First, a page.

List Industry at a CrossroadsFor those of you involved in the list side of the business, our special report on the state of the industry is a must read. We queried executives from several list companies about the biggest issues facing them and how they've adapted to new technologies. The answers are eye opening, revealing insights into some of the industry's problems. Commissions, consolidation, lack of new files, privacy and regulation, lack of investment. Those are some of the topics touched upon.
We also feature bylined articles from more list leaders, who report on the cooperative databases on the market, e-mail lists, the business-to-business landscape and how companies can stay relevant in these changing times. List results are down from their peak five years ago, and list sizes have declined considerably. Meanwhile, mailers cut their marketing staffs and looked to their service firms to take up the slack. Margins on both sides of the business are down.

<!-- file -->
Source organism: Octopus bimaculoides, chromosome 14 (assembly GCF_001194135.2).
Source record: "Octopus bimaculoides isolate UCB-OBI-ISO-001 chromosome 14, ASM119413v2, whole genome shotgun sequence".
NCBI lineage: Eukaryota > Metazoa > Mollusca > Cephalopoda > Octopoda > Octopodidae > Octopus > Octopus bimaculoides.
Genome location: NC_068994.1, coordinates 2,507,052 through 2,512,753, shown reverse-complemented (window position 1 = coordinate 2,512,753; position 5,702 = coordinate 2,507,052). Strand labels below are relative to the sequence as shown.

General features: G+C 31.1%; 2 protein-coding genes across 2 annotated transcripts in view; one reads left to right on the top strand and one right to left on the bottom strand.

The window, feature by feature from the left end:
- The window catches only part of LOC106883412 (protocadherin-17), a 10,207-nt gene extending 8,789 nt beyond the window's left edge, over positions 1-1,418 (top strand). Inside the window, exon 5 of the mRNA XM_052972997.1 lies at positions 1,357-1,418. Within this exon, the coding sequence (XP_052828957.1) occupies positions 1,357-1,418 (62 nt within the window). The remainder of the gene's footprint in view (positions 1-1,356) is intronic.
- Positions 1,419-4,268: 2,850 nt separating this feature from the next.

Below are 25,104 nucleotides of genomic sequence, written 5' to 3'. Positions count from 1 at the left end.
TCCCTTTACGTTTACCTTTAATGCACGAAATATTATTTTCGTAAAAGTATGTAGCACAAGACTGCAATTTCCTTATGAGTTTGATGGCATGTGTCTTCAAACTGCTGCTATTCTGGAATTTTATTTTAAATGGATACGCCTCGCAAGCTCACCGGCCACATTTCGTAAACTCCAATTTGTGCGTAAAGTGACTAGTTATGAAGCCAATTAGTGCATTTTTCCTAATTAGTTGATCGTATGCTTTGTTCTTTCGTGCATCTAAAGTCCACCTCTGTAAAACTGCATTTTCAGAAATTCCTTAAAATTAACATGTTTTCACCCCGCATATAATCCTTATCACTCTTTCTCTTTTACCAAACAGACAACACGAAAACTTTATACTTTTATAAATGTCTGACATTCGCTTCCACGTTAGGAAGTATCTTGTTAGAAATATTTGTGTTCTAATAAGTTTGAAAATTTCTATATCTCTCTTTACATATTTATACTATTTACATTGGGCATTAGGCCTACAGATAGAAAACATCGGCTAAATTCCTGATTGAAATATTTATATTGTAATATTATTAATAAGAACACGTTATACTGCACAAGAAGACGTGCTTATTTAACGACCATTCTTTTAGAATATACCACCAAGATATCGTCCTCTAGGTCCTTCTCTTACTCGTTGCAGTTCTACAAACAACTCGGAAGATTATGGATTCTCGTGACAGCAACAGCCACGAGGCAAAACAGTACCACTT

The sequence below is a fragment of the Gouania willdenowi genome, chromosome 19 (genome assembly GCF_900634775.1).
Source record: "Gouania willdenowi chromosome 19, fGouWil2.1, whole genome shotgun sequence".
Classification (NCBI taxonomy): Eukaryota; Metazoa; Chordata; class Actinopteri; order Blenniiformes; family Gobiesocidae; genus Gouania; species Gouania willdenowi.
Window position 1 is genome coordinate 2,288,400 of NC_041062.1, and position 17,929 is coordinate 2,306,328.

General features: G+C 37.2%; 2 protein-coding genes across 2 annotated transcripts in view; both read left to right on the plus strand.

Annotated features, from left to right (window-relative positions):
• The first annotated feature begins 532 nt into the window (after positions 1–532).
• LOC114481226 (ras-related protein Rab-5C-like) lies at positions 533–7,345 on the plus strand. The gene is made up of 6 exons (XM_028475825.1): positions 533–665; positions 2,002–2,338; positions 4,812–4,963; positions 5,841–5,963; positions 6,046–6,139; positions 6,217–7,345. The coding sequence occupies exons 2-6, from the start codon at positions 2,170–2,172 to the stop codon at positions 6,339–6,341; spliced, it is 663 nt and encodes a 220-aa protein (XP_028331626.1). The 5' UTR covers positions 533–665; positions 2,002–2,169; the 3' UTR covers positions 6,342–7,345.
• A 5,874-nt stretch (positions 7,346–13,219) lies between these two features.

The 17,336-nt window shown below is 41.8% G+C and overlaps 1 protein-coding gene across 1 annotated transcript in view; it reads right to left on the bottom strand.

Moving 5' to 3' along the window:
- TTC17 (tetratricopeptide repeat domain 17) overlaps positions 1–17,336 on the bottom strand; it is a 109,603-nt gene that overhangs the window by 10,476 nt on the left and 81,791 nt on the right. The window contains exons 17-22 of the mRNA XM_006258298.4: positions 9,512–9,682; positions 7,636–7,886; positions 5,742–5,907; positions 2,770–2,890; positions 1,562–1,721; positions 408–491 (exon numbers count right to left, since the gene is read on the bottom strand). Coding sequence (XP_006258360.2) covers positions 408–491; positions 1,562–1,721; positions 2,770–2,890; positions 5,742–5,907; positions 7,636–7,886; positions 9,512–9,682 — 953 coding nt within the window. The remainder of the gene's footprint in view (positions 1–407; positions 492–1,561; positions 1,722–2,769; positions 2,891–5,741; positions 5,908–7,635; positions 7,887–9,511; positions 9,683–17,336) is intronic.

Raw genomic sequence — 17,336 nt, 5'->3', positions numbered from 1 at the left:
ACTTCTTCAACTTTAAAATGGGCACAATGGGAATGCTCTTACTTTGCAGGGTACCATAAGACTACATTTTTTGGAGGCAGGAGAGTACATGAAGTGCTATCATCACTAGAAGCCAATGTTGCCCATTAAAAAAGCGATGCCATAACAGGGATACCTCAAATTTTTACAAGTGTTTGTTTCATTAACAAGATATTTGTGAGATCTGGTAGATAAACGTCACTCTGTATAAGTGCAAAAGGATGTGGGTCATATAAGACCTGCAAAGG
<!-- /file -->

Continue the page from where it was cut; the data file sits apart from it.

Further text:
What to do? Some say diversify. Others say invest in new technologies. Still others say adjust the business model to fit today's business climate. The alternative isn't pretty.
Since I railed on for so long about how quickly Congress passed national no-call legislation two years ago, I would be remiss not to mention the House's passage of a postal reform bill last week. I watched the debate for three hours on C-SPAN as some legislators got caught up in congratulatory speeches while others butted heads over four amendments, including one about not allowing a seat on the Board of Governors to be filled by a representative of the postal labor unions. In the end, a 410-20 vote is a clear sign of bipartisanship that the Bush administration should not ignore as it remains bullheaded about what is basically a stamp tax just so there's no "adverse impact on the federal budget."
The House legislation takes away the responsibility of funding employees' retirement costs associated with time spent in the military. The Senate version also takes away that responsibility. Even President Bush's handpicked presidential commission said to take away this responsibility. Supposedly, the administration has a compromise in mind. I can't wait to hear what it is. Of course, this discussion is moot if the Senate gets wrapped up in John Roberts' nomination to the Supreme Court and forgets about reform.